2015-04-01

    Ataxia telangiectasia (AT) is caused by a mutation in the ataxia-telangiectasia-mutated (ATM) gene; the condition is associated with hyper-radiosensitivity, abnormal cell-cycle checkpoints, and genomic instability. AT patients also show cerebellar ataxia, possibly due to reactive oxygen species (ROS) sensitivity in neural cells. The ATM protein is a key regulator of the DNA damage response. Recently, several AT-like disorders have been reported. The genes responsible for them are predicted to encode proteins that interact with ATM in the DNA-damage response. Ataxia with oculomotor apraxia types 1-3 (AOA1, 2, and 3) result in a neurodegenerative and cellular phenotype similar to AT; however, the basis of this phenotypic similarity is unclear. Here, we show that the cells of AOA3 patients display aberrant ATM-dependent phosphorylation and apoptosis following γ-irradiation. The ATM-dependent response to H2O2 treatment was abrogated in AOA3 cells. Furthermore, AOA3 cells had reduced ATM activity. Our results suggest that the attenuated ATM-related response is caused by an increase in endogenous ROS in AOA3 cells. Pretreatment of cells with pyocyanin, which induces endogenous ROS production, abolished the ATM-dependent response. Moreover, AOA3 cells had decreased homologous recombination (HR) activity, and pyocyanin pretreatment reduced HR activity in HeLa cells. These results indicate that excess endogenous ROS represses the ATM-dependent cellular response and HR repair in AOA3 cells. Since the ATM-dependent cell-cycle checkpoint is an important block to carcinogenesis, such inactivation of ATM may lead to tumorigenesis as well as neurodegeneration. Copyright © 2015 Elsevier B.V. All rights reserved.

  2. Premeiotic germ cell defect in seminiferous tubules of Atm-null testis

    SciTech Connect

    Takubo, Keiyo . E-mail: keiyot@gmail.com; Hirao, Atsushi; Ohmura, Masako; Azuma, Masaki; Arai, Fumio; Nagamatsu, Go; Suda, Toshio . E-mail: sudato@sc.itc.keio.ac.jp

    2006-12-29

    Lifelong spermatogenesis is maintained by coordinated sequential processes including self-renewal of stem cells, proliferation of spermatogonial cells, meiotic division, and spermiogenesis. It has been shown that ataxia telangiectasia-mutated (ATM) is required for meiotic division of the seminiferous tubules. Here, we show that, in addition to its role in meiosis, ATM has a pivotal role in premeiotic germ cell maintenance. ATM is activated in premeiotic spermatogonial cells and the Atm-null testis shows progressive degeneration. In Atm-null testicular cells, differing from bone marrow cells of Atm-null mice, reactive oxygen species-mediated p16{sup Ink4a} activation does not occur in Atm-null premeiotic germ cells, which suggests the involvement of different signaling pathways from bone marrow defects. Although Atm-null bone marrow undergoes p16{sup Ink4a}-mediated cellular senescence program, Atm-null premeiotic germ cells exhibited cell cycle arrest and apoptotic elimination of premeiotic germ cells, which is different from p16{sup Ink4a}-mediated senescence.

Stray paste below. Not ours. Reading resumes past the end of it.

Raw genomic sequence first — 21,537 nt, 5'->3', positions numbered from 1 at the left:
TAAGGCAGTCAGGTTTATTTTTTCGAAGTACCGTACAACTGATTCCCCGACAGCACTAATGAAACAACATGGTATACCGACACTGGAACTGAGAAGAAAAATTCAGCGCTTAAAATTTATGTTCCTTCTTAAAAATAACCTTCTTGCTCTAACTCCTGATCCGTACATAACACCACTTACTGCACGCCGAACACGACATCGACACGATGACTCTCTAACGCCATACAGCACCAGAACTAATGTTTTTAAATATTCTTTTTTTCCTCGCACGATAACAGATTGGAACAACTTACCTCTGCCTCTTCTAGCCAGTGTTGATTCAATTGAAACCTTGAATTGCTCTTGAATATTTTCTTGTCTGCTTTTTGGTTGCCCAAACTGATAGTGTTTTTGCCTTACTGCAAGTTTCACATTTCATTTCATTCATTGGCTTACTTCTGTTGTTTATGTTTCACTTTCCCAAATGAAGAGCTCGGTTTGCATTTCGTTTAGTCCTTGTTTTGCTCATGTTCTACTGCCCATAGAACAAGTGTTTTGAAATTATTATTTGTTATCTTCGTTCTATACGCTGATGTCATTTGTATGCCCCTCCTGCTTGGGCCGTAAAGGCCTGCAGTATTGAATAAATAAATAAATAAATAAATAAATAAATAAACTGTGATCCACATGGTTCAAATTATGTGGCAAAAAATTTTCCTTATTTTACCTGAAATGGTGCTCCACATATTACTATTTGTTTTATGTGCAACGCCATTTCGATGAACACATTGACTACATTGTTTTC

3. ATM mediates spermidine-induced mitophagy via PINK1 and Parkin regulation in human fibroblasts

    PubMed Central

    Qi, Yongmei; Qiu, Qian; Gu, Xueyan; Tian, Yihong; Zhang, Yingmei

    2016-01-01

    The ATM (ataxia telangiectasia mutated) protein has recently been proposed to play critical roles in the response to mitochondrial dysfunction by initiating mitophagy. Here, we have used ATM-proficient GM00637 cells and ATM-deficient GM05849 cells to investigate the mitophagic effect of spermidine and to elucidate the role of ATM in spermdine-induced mitophagy. Our results indicate that spermidine induces mitophagy by eliciting mitochondrial depolarization, which triggers the formation of mitophagosomes and mitolysosomes, thereby promoting the accumulation of PINK1 and translocation of Parkin to damaged mitochondria, finally leading to the decreased mitochondrial mass in GM00637 cells. However, in GM05849 cells or GM00637 cells pretreated with the ATM kinase inhibitor KU55933, the expression of full-length PINK1 and the translocation of Parkin are blocked, and the colocalization of Parkin with either LC3 or PINK1 is disrupted. These results suggest that ATM drives the initiation of the mitophagic cascade. Our study demonstrates that spermidine induces mitophagy through ATM-dependent activation of the PINK1/Parkin pathway. These findings underscore the importance of a mitophagy regulatory network of ATM and PINK1/Parkin and elucidate a novel mechanism by which ATM influences spermidine-induced mitophagy. PMID:27089984